To describe the presentation and management of limbal stem cell dysfunction in ichthyosis follicularis, alopecia, and photophobia (IFAP) syndrome.
A retrospective case report.
A 6-day-old male infant was diagnosed with IFAP syndrome based on family history and a mutation detected in the MBTPS2 gene. Initial examination showed hyperkeratotic eyelids, madarosis, and lagophthalmos, but otherwise clear corneas. He developed bilateral central corneal epithelial defects spontaneously 6 months later, which were managed with aggressive lubrication, prophylactic antibiotics, and bilateral permanent lateral tarsorrhaphies at 7 months of age. During the procedure, the patient was noted to have bilateral limbal thickening, peripheral corneal pannus with underlying stromal scarring, and late fluorescein staining of the corneal surface. Anterior segment optical coherence tomography demonstrated a significantly abnormal and hyperreflective epithelial surface overlying a thinned corneal stroma, suggestive of limbal stem cell dysfunction. The corneal surface was maintained with lubrication and tarsorrhaphy and has remained stable since.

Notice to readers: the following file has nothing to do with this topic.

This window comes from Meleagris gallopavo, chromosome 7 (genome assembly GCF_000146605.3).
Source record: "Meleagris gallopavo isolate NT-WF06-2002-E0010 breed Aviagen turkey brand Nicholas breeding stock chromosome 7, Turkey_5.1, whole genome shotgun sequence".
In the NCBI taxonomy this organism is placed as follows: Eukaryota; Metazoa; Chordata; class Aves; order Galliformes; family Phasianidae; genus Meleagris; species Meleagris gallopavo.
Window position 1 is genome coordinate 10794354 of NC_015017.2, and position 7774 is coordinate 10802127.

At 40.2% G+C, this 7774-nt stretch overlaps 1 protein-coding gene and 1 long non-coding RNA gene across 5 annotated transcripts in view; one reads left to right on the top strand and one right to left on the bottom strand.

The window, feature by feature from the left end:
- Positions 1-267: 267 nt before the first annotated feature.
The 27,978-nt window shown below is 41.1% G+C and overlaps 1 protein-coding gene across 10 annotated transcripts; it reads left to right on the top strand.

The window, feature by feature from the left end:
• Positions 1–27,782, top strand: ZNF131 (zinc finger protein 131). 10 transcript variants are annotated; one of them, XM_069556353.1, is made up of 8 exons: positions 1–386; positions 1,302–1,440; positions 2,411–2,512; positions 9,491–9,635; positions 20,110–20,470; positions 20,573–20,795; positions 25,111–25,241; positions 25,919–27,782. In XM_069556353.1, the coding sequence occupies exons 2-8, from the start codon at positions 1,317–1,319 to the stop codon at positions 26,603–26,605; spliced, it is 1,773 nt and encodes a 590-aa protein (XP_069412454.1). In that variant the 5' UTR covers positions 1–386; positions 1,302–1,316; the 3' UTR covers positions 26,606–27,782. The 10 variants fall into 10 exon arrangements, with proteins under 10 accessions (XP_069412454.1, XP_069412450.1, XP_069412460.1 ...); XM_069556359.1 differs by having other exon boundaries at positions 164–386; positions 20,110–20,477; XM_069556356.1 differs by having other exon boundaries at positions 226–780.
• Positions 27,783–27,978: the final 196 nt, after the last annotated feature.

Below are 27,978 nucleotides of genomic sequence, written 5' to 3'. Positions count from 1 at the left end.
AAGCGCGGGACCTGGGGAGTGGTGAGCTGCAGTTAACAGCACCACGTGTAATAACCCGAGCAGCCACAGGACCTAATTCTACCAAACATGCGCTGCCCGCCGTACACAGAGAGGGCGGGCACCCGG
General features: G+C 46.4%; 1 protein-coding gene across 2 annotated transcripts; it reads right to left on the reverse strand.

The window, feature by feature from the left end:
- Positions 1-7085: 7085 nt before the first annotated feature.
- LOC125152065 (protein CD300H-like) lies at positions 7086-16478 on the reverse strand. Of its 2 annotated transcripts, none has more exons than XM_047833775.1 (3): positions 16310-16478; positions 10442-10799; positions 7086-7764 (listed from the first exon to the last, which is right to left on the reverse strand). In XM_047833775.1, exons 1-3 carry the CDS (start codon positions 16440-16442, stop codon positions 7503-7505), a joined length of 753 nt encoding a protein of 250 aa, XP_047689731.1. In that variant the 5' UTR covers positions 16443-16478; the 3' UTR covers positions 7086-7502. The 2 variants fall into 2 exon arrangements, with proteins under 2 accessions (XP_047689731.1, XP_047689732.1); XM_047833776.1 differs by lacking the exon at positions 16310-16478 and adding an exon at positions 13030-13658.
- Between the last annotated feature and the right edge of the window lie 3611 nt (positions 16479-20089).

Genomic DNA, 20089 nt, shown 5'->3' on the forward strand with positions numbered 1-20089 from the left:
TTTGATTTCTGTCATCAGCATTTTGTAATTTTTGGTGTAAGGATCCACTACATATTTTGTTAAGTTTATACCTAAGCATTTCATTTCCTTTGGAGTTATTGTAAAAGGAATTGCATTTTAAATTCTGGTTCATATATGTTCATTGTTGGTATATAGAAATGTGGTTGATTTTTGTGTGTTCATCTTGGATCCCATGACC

The progressive conjunctivalization, spontaneous epithelial defects, and anterior segment optical coherence tomography features are highly suggestive of limbal stem cell dysfunction in IFAP syndrome. Optimizing the ocular surface is of importance in the management of children with this rare disease.